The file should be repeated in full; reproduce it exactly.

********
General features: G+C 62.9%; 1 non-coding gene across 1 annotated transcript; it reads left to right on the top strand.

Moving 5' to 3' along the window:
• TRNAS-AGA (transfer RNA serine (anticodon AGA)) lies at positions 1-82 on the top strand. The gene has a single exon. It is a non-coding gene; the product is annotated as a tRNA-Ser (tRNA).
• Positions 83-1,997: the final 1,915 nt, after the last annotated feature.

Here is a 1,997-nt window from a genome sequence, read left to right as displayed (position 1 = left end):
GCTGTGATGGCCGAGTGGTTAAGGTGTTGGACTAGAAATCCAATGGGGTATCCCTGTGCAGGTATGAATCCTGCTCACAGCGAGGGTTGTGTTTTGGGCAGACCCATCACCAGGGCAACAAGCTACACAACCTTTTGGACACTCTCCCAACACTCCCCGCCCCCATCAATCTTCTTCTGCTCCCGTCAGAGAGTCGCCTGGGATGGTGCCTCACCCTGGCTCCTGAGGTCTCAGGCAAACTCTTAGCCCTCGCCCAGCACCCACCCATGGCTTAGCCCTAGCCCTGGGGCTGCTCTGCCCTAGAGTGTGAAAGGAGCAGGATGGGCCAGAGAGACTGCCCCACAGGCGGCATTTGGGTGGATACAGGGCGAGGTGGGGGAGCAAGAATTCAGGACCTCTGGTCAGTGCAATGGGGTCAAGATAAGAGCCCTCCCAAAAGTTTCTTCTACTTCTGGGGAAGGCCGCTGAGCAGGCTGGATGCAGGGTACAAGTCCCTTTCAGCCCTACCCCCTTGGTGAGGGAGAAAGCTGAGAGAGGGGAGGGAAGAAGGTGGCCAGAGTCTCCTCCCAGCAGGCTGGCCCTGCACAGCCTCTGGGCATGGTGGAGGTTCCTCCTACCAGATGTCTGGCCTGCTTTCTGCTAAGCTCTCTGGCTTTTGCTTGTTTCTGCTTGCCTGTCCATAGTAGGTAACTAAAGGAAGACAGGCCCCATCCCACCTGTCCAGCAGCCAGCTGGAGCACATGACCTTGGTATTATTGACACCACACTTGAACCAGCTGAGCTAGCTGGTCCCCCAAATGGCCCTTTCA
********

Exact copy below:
General features: G+C 62.9%; 1 non-coding gene across 1 annotated transcript; it reads left to right on the top strand.

Moving 5' to 3' along the window:
• TRNAS-AGA (transfer RNA serine (anticodon AGA)) lies at positions 1-82 on the top strand. The gene has a single exon. It is a non-coding gene; the product is annotated as a tRNA-Ser (tRNA).
• Positions 83-1,997: the final 1,915 nt, after the last annotated feature.

Here is a 1,997-nt window from a genome sequence, read left to right as displayed (position 1 = left end):
GCTGTGATGGCCGAGTGGTTAAGGTGTTGGACTAGAAATCCAATGGGGTATCCCTGTGCAGGTATGAATCCTGCTCACAGCGAGGGTTGTGTTTTGGGCAGACCCATCACCAGGGCAACAAGCTACACAACCTTTTGGACACTCTCCCAACACTCCCCGCCCCCATCAATCTTCTTCTGCTCCCGTCAGAGAGTCGCCTGGGATGGTGCCTCACCCTGGCTCCTGAGGTCTCAGGCAAACTCTTAGCCCTCGCCCAGCACCCACCCATGGCTTAGCCCTAGCCCTGGGGCTGCTCTGCCCTAGAGTGTGAAAGGAGCAGGATGGGCCAGAGAGACTGCCCCACAGGCGGCATTTGGGTGGATACAGGGCGAGGTGGGGGAGCAAGAATTCAGGACCTCTGGTCAGTGCAATGGGGTCAAGATAAGAGCCCTCCCAAAAGTTTCTTCTACTTCTGGGGAAGGCCGCTGAGCAGGCTGGATGCAGGGTACAAGTCCCTTTCAGCCCTACCCCCTTGGTGAGGGAGAAAGCTGAGAGAGGGGAGGGAAGAAGGTGGCCAGAGTCTCCTCCCAGCAGGCTGGCCCTGCACAGCCTCTGGGCATGGTGGAGGTTCCTCCTACCAGATGTCTGGCCTGCTTTCTGCTAAGCTCTCTGGCTTTTGCTTGTTTCTGCTTGCCTGTCCATAGTAGGTAACTAAAGGAAGACAGGCCCCATCCCACCTGTCCAGCAGCCAGCTGGAGCACATGACCTTGGTATTATTGACACCACACTTGAACCAGCTGAGCTAGCTGGTCCCCCAAATGGCCCTTTCA